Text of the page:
Raider Times photo / Anna Lonergan / Word Painter

Art by Anna Lonergan

“You’ve been living the entirety of your life in vain.” At the sound of this elusive phrase, Karina released her desperate grip on her bloodshot eyes, her fragile hands coming to rest on her heart—one that was no longer beating. Around her were panic-stricken doctors with quivering fingers and nurses frantically tinkering with the machines she had begun to know all too well. Sobbing without restraint, her glum sister brushed her lips gently against Karina’s forehead. An epiphany struck Karina: her life had concluded.

And in the blink of an eye, she was immersed in a space of infinite whiteness, stripped of emotion or information. A booming voice interrupted this novel universe, proclaiming, “So, the time has come. Have you proven yourself worthy of serene immortality in Heaven?”

“I–” she stammered. “Why, I certainly believe so, for I have never gone a day without praying to you, God. And spreading the Gospel is second nature.”

“I see,” sighed the Lord, conflicted beyond comparison. “There is no doubt that you have attempted earnestly to emulate all the Saints, and I applaud you for that. And yet, there is still a missing link.”

“And what would that be?” she inquired tentatively.

“Humility,” God answered. “For decades, you have tried strenuously to consecrate the world, but while doing so, you failed to omit the hateful arrogance from your heart.”

As if on cue, countless memories overwhelmed her that unequivocally proved His point: the heated debates in which she insulted other people’s beliefs–atheists, Muslims, Jews, Pagans, or even other Christians, and how often people viewed her as they would regard an intolerant child. And these experiences didn’t only involve religion. Ever since she was a wee little girl growing up in Montreal, she could sense how quirky she was compared to other kids. School was a bore due to how naturally gifted she was, and it was obnoxious to her how other kids didn’t possess her capabilities, so she taunted them incessantly. And this carried into her adult life, including her work as an astronomer, during which she was coerced into compliance with others with what she considered to be “dubious ideas.”

“Look,” God intervened, sensing her unease. “I understand that times have been rough for you, what with your cardiovascular issues, family debt, and the passing of some of your grandparents, and believe me, I am not trying to exacerbate your struggles in any way whatsoever. But you have to understand that judgment does not only depend on piousness, but also quality of character.”

Roots of indignance began to surge in the vast pit of her mind, but then she was reminded that God is perfect, never wrong. “Okay,” she uttered reluctantly, for once without any retorts, as she knew more than anyone how correct He was. Alas, she could never come to terms with the torturous fate of Heaven’s alternative. Flames already began to consume her entire being, her eyes flitting all around, attempting to escape this feeling of desperation. I cannot live like this for eternity, she thought. Instead, hopefully gazing into the void, inspired by the grace of the Lord, she implored, 

“Well, what can I do to evade the clutches of Hell’s fiery pits?” 

“That is up to you.”

“I’ll do anything!” she pleaded.

“Look here. Let’s say that, hypothetically of course, there was someone in the opposite situation as you.”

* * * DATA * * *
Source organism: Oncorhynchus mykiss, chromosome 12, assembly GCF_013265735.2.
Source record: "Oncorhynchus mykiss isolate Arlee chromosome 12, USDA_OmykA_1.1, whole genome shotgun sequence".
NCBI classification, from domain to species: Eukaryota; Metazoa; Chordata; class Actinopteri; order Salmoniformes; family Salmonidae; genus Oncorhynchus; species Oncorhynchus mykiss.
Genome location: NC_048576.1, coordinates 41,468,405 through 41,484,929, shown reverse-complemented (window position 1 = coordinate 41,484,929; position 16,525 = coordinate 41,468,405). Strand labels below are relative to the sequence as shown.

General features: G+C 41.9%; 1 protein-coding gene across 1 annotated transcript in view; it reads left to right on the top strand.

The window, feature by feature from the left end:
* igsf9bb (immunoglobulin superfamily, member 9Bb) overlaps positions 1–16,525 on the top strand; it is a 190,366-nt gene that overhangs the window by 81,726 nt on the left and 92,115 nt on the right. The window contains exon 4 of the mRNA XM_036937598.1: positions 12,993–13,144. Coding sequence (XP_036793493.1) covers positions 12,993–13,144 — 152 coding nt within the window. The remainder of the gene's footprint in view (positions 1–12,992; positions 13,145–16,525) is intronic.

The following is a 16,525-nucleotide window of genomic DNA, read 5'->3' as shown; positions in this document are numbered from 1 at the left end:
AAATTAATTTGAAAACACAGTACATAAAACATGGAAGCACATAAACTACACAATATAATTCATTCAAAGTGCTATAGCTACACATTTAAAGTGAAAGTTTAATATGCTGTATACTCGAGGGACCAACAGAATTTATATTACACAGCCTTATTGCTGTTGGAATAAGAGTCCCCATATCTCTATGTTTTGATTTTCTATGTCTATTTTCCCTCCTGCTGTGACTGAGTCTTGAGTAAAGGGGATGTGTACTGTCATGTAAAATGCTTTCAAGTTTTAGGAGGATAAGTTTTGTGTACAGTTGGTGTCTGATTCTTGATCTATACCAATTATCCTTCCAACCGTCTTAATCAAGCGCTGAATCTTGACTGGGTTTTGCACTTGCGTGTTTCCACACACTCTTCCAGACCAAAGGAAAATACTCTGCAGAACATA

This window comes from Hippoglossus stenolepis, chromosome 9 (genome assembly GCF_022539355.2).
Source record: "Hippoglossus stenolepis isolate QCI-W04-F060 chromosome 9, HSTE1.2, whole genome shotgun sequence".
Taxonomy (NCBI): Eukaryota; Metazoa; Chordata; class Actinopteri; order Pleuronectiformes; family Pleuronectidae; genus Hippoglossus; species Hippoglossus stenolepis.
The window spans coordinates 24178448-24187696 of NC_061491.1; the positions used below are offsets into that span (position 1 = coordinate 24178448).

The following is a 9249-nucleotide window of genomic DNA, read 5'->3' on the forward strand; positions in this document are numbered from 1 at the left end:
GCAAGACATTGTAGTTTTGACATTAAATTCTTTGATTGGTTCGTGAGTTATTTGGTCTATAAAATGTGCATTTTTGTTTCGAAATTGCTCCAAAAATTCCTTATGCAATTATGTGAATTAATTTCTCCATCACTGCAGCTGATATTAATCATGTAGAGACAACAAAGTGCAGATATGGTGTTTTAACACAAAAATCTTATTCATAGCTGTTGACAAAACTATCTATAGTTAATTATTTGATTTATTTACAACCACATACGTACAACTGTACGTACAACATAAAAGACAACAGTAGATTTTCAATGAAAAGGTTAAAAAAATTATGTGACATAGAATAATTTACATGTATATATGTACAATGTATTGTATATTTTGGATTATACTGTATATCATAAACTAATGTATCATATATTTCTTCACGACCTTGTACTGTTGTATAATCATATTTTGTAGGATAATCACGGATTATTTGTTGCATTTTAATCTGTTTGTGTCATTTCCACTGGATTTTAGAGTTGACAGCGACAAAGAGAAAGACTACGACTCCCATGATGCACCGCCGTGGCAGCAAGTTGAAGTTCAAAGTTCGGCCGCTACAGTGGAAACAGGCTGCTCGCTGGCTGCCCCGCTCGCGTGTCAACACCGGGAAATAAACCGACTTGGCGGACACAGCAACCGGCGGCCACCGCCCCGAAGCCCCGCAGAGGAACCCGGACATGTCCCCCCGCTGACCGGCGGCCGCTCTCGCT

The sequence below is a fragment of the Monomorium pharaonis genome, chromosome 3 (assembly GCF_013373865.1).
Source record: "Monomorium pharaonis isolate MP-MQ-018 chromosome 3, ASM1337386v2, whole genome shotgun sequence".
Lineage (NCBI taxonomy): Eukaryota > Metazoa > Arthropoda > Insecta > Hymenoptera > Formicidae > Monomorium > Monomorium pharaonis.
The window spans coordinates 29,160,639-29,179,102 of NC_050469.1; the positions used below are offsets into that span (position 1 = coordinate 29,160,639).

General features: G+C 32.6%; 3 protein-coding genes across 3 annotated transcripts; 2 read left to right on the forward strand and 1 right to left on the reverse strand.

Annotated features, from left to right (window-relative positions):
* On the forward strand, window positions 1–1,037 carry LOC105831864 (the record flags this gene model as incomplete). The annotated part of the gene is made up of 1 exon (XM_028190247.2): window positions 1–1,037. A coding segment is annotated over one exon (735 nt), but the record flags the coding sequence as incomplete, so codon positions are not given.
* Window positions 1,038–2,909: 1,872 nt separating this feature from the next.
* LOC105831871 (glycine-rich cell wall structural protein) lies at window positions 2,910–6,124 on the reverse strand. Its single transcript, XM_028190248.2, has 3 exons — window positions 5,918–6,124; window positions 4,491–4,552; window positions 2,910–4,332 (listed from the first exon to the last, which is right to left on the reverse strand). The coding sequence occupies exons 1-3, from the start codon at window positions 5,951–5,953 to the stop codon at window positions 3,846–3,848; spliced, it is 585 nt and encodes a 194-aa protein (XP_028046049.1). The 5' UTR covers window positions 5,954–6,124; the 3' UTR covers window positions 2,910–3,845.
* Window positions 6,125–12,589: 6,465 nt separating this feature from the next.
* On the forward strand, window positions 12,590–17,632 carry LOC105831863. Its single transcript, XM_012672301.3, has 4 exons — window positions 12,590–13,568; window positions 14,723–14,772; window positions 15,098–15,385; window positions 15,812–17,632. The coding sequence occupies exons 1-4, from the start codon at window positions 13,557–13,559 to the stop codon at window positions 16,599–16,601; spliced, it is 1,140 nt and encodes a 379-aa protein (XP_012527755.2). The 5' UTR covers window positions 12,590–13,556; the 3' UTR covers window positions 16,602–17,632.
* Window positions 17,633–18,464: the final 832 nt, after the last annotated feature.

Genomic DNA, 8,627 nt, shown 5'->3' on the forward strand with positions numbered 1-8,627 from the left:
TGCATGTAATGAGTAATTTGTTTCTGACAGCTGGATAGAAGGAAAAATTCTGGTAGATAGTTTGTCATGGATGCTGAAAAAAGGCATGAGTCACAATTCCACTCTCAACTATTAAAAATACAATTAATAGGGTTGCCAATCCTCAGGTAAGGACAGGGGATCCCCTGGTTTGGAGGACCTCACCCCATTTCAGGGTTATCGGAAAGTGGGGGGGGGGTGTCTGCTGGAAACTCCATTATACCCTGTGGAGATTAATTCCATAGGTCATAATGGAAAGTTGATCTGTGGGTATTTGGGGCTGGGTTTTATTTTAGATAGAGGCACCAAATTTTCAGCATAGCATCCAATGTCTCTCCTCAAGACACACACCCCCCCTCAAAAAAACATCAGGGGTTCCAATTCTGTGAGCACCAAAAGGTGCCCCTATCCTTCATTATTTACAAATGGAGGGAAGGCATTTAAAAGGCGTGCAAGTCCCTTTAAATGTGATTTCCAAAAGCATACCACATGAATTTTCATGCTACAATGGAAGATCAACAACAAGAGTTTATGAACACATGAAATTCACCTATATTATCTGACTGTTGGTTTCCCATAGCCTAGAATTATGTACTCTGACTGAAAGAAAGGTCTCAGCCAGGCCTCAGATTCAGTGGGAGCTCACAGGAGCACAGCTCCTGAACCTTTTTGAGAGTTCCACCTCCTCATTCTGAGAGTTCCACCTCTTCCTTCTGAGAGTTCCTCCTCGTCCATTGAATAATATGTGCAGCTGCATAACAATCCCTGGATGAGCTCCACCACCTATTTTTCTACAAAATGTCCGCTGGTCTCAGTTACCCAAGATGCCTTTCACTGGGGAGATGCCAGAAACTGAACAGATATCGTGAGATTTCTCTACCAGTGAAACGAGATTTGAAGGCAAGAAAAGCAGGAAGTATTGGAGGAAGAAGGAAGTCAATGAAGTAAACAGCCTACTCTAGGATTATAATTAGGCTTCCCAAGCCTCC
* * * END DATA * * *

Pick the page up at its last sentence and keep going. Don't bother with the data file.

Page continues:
Perplexed, Karina ruminated for a few minutes on what He could possibly mean by that. Perhaps he was referring to someone who is certainly going to either Heaven or Hell? Or a person who was given opposite advantages and disadvantages? Maybe this whole conversation is just a test. For once, she wasn’t confident that she was capable of even passing it, and was consequently overwhelmed with butterflies where her stomach was supposed to be.

 “Come again?” she asked. And instantaneously, an elusive silhouette emerged from the seemingly impenetrable walls. “Hi. I’m Anirak.”

Her nose scrunched up into a cherry, and she peered at God expectantly. God explained, “He possesses all of the personality traits that you are lacking in, and yet, he is not a devout Christian. Is it more clear now what I mean by “the opposite situation?”

“Yes,” Karina replied, the adept gears in her mind digesting this abstract concept. Did he live in a parallel universe, or is he just a figment of God’s lesson, used to prove a point?

Her deliberations were thwarted by this man’s velvety voice: “God has decided to test us. If we can return to Earth in a different form, seek each other out, become close friends, and share our strengths, then we will both earn our rightful place in Heaven.”

Karina squinted, intrigued. “Really?”

“Why, certainly. You both deserve a second chance,” God interjected. And with that sentiment, faith overcame her anxiety. Grateful to be reminded of the venerability of God, an elated smile inched up her rosy cheeks.

Of course God would offer redemption and reconciliation. After all, Grandpa used to constantly remind me that God is love, and love is God.

Renewed by this unique opportunity, she interlaced hands with Anirak, her other half, and imagined what was in store for her future. This truly is a blessing. After all, it’s not every day people get to so clearly apply what their mistakes have taught them. A blank slate is just what I need.

The last image she processed was God’s proud grin and insightful, wide eyes, which were miraculously inserted into her mind, and then before she could even bid Him farewell, her picturesque surroundings dissolved. 

Immersed in a sea of darkness, she could hear the familiar voices of heart monitors and pagers. She could even recognize the voices of the nurses who had attempted to rescue her from death’s clutches. And yet, though they failed…the immaculate God prevailed.


(Published November 2021)